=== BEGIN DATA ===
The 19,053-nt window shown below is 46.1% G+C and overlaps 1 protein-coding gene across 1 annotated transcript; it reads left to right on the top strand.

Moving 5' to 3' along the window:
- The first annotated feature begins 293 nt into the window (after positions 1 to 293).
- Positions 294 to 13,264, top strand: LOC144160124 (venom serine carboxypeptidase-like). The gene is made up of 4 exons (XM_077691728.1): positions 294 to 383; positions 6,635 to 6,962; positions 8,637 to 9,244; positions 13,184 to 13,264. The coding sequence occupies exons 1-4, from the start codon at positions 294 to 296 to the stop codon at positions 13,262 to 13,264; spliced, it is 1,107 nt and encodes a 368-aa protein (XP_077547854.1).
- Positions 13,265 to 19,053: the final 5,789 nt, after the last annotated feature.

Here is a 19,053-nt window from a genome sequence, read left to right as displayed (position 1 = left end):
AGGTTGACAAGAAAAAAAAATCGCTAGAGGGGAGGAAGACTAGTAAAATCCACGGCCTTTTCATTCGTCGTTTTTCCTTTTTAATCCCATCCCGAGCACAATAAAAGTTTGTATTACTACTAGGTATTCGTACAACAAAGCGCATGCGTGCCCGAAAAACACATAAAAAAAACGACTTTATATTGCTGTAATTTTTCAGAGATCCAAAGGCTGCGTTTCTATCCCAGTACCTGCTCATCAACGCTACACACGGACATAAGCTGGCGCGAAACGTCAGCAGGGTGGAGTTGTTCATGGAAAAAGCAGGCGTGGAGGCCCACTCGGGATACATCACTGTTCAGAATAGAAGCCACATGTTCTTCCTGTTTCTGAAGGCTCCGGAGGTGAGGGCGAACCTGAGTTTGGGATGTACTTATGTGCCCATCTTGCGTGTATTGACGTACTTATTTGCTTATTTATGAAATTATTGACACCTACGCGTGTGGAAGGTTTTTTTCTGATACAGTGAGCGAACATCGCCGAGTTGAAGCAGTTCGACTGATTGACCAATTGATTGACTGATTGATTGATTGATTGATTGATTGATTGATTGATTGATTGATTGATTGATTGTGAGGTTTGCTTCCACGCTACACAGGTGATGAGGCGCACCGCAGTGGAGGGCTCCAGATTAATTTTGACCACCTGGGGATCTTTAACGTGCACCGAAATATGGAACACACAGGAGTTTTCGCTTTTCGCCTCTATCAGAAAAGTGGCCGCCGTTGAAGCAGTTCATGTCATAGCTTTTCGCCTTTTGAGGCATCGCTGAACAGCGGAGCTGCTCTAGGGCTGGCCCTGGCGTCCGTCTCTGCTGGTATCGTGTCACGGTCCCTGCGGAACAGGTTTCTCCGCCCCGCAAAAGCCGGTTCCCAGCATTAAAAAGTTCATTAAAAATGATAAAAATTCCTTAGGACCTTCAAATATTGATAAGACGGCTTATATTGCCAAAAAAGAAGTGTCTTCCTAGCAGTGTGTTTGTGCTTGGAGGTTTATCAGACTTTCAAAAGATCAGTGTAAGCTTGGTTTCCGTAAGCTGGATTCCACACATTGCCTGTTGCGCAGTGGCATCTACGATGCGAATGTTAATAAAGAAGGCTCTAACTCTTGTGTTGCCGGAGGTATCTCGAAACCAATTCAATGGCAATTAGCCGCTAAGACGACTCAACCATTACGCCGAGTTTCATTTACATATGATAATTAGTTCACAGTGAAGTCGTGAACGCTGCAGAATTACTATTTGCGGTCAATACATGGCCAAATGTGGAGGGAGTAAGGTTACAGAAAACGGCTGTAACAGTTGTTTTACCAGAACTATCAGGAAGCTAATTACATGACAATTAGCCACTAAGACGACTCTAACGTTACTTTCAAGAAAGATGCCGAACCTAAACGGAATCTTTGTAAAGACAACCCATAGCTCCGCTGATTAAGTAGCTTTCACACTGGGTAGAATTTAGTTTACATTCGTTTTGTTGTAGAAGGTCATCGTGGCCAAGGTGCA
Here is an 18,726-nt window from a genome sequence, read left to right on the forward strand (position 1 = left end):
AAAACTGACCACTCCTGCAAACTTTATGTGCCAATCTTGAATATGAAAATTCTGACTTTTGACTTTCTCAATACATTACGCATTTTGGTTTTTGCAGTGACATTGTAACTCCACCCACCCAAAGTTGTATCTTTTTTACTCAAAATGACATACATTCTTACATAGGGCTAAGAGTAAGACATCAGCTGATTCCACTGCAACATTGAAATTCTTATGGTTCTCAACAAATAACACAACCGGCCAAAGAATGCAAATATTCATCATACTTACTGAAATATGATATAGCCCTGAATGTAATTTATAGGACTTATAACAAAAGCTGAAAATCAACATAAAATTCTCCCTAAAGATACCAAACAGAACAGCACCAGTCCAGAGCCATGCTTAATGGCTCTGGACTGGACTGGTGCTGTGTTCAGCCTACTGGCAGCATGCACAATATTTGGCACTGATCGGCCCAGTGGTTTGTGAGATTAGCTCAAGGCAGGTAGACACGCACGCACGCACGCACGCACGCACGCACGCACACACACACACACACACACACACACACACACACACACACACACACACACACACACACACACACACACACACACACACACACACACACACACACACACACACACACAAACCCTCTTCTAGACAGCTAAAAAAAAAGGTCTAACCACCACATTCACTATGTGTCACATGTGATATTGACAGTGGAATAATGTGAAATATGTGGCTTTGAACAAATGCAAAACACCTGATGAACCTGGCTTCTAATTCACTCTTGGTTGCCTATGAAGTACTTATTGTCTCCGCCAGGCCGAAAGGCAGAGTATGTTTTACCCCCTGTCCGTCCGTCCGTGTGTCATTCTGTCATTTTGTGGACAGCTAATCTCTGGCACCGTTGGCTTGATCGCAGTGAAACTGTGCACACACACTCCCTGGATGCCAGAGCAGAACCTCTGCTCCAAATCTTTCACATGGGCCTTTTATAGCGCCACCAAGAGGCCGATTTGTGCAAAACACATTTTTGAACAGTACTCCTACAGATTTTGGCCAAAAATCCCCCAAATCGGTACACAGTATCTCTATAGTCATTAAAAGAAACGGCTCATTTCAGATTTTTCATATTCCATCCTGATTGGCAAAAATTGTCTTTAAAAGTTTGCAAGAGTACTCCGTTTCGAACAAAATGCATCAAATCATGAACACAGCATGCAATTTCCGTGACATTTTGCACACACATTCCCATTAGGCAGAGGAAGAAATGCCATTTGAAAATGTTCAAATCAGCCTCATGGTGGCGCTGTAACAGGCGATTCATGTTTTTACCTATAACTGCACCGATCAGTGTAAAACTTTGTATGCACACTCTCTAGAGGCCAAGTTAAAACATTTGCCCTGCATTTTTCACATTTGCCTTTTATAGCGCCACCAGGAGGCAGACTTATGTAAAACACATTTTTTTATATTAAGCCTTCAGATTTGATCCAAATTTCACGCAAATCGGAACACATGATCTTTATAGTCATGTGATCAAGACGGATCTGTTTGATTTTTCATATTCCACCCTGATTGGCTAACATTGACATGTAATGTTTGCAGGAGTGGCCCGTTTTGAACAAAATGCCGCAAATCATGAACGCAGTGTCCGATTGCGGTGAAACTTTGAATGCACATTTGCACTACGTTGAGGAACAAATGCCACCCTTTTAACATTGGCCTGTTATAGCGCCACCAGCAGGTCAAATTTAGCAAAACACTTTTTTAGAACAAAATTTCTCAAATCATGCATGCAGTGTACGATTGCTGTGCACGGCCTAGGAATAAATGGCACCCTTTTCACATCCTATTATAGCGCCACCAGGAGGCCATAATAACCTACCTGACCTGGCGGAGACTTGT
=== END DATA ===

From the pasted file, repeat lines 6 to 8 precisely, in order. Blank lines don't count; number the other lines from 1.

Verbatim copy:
Here is a 19,053-nt window from a genome sequence, read left to right as displayed (position 1 = left end):
AGGTTGACAAGAAAAAAAAATCGCTAGAGGGGAGGAAGACTAGTAAAATCCACGGCCTTTTCATTCGTCGTTTTTCCTTTTTAATCCCATCCCGAGCACAATAAAAGTTTGTATTACTACTAGGTATTCGTACAACAAAGCGCATGCGTGCCCGAAAAACACATAAAAAAAACGACTTTATATTGCTGTAATTTTTCAGAGATCCAAAGGCTGCGTTTCTATCCCAGTACCTGCTCATCAACGCTACACACGGACATAAGCTGGCGCGAAACGTCAGCAGGGTGGAGTTGTTCATGGAAAAAGCAGGCGTGGAGGCCCACTCGGGATACATCACTGTTCAGAATAGAAGCCACATGTTCTTCCTGTTTCTGAAGGCTCCGGAGGTGAGGGCGAACCTGAGTTTGGGATGTACTTATGTGCCCATCTTGCGTGTATTGACGTACTTATTTGCTTATTTATGAAATTATTGACACCTACGCGTGTGGAAGGTTTTTTTCTGATACAGTGAGCGAACATCGCCGAGTTGAAGCAGTTCGACTGATTGACCAATTGATTGACTGATTGATTGATTGATTGATTGATTGATTGATTGATTGATTGATTGATTGATTGTGAGGTTTGCTTCCACGCTACACAGGTGATGAGGCGCACCGCAGTGGAGGGCTCCAGATTAATTTTGACCACCTGGGGATCTTTAACGTGCACCGAAATATGGAACACACAGGAGTTTTCGCTTTTCGCCTCTATCAGAAAAGTGGCCGCCGTTGAAGCAGTTCATGTCATAGCTTTTCGCCTTTTGAGGCATCGCTGAACAGCGGAGCTGCTCTAGGGCTGGCCCTGGCGTCCGTCTCTGCTGGTATCGTGTCACGGTCCCTGCGGAACAGGTTTCTCCGCCCCGCAAAAGCCGGTTCCCAGCATTAAAAAGTTCATTAAAAATGATAAAAATTCCTTAGGACCTTCAAATATTGATAAGACGGCTTATATTGCCAAAAAAGAAGTGTCTTCCTAGCAGTGTGTTTGTGCTTGGAGGTTTATCAGACTTTCAAAAGATCAGTGTAAGCTTGGTTTCCGTAAGCTGGATTCCACACATTGCCTGTTGCGCAGTGGCATCTACGATGCGAATGTTAATAAAGAAGGCTCTAACTCTTGTGTTGCCGGAGGTATCTCGAAACCAATTCAATGGCAATTAGCCGCTAAGACGACTCAACCATTACGCCGAGTTTCATTTACATATGATAATTAGTTCACAGTGAAGTCGTGAACGCTGCAGAATTACTATTTGCGGTCAATACATGGCCAAATGTGGAGGGAGTAAGGTTACAGAAAACGGCTGTAACAGTTGTTTTACCAGAACTATCAGGAAGCTAATTACATGACAATTAGCCACTAAGACGACTCTAACGTTACTTTCAAGAAAGATGCCGAACCTAAACGGAATCTTTGTAAAGACAACCCATAGCTCCGCTGATTAAGTAGCTTTCACACTGGGTAGAATTTAGTTTACATTCGTTTTGTTGTAGAAGGTCATCGTGGCCAAGGTGCA
Here is an 18,726-nt window from a genome sequence, read left to right on the forward strand (position 1 = left end):